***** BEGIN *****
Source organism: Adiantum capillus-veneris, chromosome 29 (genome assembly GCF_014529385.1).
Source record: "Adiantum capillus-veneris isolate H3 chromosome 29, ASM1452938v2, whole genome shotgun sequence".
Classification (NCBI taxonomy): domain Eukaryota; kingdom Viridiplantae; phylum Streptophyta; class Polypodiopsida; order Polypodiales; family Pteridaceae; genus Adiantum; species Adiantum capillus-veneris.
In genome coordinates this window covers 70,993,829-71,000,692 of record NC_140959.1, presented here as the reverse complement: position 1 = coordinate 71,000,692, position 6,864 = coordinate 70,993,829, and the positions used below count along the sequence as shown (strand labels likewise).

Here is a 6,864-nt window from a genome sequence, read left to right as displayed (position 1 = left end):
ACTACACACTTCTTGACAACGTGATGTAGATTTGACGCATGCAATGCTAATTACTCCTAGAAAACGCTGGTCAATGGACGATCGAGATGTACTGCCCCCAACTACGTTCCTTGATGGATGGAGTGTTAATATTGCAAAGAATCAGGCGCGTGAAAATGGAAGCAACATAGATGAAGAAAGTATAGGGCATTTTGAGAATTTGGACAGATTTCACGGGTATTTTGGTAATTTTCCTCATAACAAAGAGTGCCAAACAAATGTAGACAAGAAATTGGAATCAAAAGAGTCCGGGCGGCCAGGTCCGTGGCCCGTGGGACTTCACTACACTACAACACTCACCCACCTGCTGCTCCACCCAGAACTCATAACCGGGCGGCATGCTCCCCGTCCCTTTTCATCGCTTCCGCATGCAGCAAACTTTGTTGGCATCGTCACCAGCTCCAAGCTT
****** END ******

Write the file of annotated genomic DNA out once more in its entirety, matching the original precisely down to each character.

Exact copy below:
Source organism: Adiantum capillus-veneris, chromosome 29 (genome assembly GCF_014529385.1).
Source record: "Adiantum capillus-veneris isolate H3 chromosome 29, ASM1452938v2, whole genome shotgun sequence".
Classification (NCBI taxonomy): domain Eukaryota; kingdom Viridiplantae; phylum Streptophyta; class Polypodiopsida; order Polypodiales; family Pteridaceae; genus Adiantum; species Adiantum capillus-veneris.
In genome coordinates this window covers 70,993,829-71,000,692 of record NC_140959.1, presented here as the reverse complement: position 1 = coordinate 71,000,692, position 6,864 = coordinate 70,993,829, and the positions used below count along the sequence as shown (strand labels likewise).

Here is a 6,864-nt window from a genome sequence, read left to right as displayed (position 1 = left end):
ACTACACACTTCTTGACAACGTGATGTAGATTTGACGCATGCAATGCTAATTACTCCTAGAAAACGCTGGTCAATGGACGATCGAGATGTACTGCCCCCAACTACGTTCCTTGATGGATGGAGTGTTAATATTGCAAAGAATCAGGCGCGTGAAAATGGAAGCAACATAGATGAAGAAAGTATAGGGCATTTTGAGAATTTGGACAGATTTCACGGGTATTTTGGTAATTTTCCTCATAACAAAGAGTGCCAAACAAATGTAGACAAGAAATTGGAATCAAAAGAGTCCGGGCGGCCAGGTCCGTGGCCCGTGGGACTTCACTACACTACAACACTCACCCACCTGCTGCTCCACCCAGAACTCATAACCGGGCGGCATGCTCCCCGTCCCTTTTCATCGCTTCCGCATGCAGCAAACTTTGTTGGCATCGTCACCAGCTCCAAGCTT